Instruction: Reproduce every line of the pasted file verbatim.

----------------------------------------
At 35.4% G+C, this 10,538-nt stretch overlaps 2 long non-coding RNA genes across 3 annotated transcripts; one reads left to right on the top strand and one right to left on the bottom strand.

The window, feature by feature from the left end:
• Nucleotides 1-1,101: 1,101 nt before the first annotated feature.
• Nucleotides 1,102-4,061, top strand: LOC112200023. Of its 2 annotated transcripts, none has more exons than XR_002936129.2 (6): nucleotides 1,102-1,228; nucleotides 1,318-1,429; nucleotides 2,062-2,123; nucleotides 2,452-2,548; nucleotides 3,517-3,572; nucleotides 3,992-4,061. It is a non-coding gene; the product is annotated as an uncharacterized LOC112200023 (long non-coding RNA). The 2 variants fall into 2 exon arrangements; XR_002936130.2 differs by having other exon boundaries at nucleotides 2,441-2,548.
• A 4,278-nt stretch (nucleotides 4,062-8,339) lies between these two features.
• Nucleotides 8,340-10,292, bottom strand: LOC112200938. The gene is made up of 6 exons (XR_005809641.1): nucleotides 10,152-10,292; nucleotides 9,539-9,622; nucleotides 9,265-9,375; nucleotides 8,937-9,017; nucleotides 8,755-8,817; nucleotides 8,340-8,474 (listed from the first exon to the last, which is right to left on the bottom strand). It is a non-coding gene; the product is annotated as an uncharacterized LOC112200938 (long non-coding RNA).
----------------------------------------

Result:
At 35.4% G+C, this 10,538-nt stretch overlaps 2 long non-coding RNA genes across 3 annotated transcripts; one reads left to right on the top strand and one right to left on the bottom strand.

The window, feature by feature from the left end:
• Nucleotides 1-1,101: 1,101 nt before the first annotated feature.
• Nucleotides 1,102-4,061, top strand: LOC112200023. Of its 2 annotated transcripts, none has more exons than XR_002936129.2 (6): nucleotides 1,102-1,228; nucleotides 1,318-1,429; nucleotides 2,062-2,123; nucleotides 2,452-2,548; nucleotides 3,517-3,572; nucleotides 3,992-4,061. It is a non-coding gene; the product is annotated as an uncharacterized LOC112200023 (long non-coding RNA). The 2 variants fall into 2 exon arrangements; XR_002936130.2 differs by having other exon boundaries at nucleotides 2,441-2,548.
• A 4,278-nt stretch (nucleotides 4,062-8,339) lies between these two features.
• Nucleotides 8,340-10,292, bottom strand: LOC112200938. The gene is made up of 6 exons (XR_005809641.1): nucleotides 10,152-10,292; nucleotides 9,539-9,622; nucleotides 9,265-9,375; nucleotides 8,937-9,017; nucleotides 8,755-8,817; nucleotides 8,340-8,474 (listed from the first exon to the last, which is right to left on the bottom strand). It is a non-coding gene; the product is annotated as an uncharacterized LOC112200938 (long non-coding RNA).